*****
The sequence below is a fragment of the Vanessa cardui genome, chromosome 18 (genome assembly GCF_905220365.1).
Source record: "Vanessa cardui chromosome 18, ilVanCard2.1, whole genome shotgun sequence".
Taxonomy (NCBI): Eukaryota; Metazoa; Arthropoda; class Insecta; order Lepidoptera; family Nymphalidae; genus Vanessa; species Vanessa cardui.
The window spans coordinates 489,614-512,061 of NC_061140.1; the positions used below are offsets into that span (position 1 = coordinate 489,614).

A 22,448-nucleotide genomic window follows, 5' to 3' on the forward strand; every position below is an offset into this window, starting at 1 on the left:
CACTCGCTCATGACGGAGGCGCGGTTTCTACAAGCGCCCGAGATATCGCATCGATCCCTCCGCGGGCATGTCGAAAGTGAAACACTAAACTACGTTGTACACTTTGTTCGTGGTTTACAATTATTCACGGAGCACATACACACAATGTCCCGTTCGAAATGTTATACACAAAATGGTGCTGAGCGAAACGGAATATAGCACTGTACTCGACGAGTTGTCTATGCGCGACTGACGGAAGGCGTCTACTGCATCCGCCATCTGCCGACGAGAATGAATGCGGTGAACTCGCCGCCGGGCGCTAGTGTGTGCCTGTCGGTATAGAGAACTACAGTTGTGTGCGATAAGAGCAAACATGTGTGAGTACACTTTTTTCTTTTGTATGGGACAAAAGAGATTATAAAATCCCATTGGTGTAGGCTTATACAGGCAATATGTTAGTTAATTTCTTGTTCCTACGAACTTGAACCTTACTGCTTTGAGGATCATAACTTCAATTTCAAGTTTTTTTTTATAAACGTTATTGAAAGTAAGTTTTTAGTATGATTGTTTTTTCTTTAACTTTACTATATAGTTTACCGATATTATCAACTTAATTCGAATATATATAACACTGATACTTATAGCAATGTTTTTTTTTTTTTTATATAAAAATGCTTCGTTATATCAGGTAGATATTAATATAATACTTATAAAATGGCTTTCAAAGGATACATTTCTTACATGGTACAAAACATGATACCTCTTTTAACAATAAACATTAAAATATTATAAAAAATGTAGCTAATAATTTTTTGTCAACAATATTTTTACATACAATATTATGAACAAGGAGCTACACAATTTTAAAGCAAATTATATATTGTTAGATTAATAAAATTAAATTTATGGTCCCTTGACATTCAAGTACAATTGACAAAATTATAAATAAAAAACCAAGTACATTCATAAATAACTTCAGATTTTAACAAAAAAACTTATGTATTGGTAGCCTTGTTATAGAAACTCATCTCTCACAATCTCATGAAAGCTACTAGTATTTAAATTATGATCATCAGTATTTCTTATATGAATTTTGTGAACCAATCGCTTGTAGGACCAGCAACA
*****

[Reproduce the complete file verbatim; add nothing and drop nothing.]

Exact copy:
The sequence below is a fragment of the Vanessa cardui genome, chromosome 18 (genome assembly GCF_905220365.1).
Source record: "Vanessa cardui chromosome 18, ilVanCard2.1, whole genome shotgun sequence".
Taxonomy (NCBI): Eukaryota; Metazoa; Arthropoda; class Insecta; order Lepidoptera; family Nymphalidae; genus Vanessa; species Vanessa cardui.
The window spans coordinates 489,614-512,061 of NC_061140.1; the positions used below are offsets into that span (position 1 = coordinate 489,614).

A 22,448-nucleotide genomic window follows, 5' to 3' on the forward strand; every position below is an offset into this window, starting at 1 on the left:
CACTCGCTCATGACGGAGGCGCGGTTTCTACAAGCGCCCGAGATATCGCATCGATCCCTCCGCGGGCATGTCGAAAGTGAAACACTAAACTACGTTGTACACTTTGTTCGTGGTTTACAATTATTCACGGAGCACATACACACAATGTCCCGTTCGAAATGTTATACACAAAATGGTGCTGAGCGAAACGGAATATAGCACTGTACTCGACGAGTTGTCTATGCGCGACTGACGGAAGGCGTCTACTGCATCCGCCATCTGCCGACGAGAATGAATGCGGTGAACTCGCCGCCGGGCGCTAGTGTGTGCCTGTCGGTATAGAGAACTACAGTTGTGTGCGATAAGAGCAAACATGTGTGAGTACACTTTTTTCTTTTGTATGGGACAAAAGAGATTATAAAATCCCATTGGTGTAGGCTTATACAGGCAATATGTTAGTTAATTTCTTGTTCCTACGAACTTGAACCTTACTGCTTTGAGGATCATAACTTCAATTTCAAGTTTTTTTTTATAAACGTTATTGAAAGTAAGTTTTTAGTATGATTGTTTTTTCTTTAACTTTACTATATAGTTTACCGATATTATCAACTTAATTCGAATATATATAACACTGATACTTATAGCAATGTTTTTTTTTTTTTTATATAAAAATGCTTCGTTATATCAGGTAGATATTAATATAATACTTATAAAATGGCTTTCAAAGGATACATTTCTTACATGGTACAAAACATGATACCTCTTTTAACAATAAACATTAAAATATTATAAAAAATGTAGCTAATAATTTTTTGTCAACAATATTTTTACATACAATATTATGAACAAGGAGCTACACAATTTTAAAGCAAATTATATATTGTTAGATTAATAAAATTAAATTTATGGTCCCTTGACATTCAAGTACAATTGACAAAATTATAAATAAAAAACCAAGTACATTCATAAATAACTTCAGATTTTAACAAAAAAACTTATGTATTGGTAGCCTTGTTATAGAAACTCATCTCTCACAATCTCATGAAAGCTACTAGTATTTAAATTATGATCATCAGTATTTCTTATATGAATTTTGTGAACCAATCGCTTGTAGGACCAGCAACA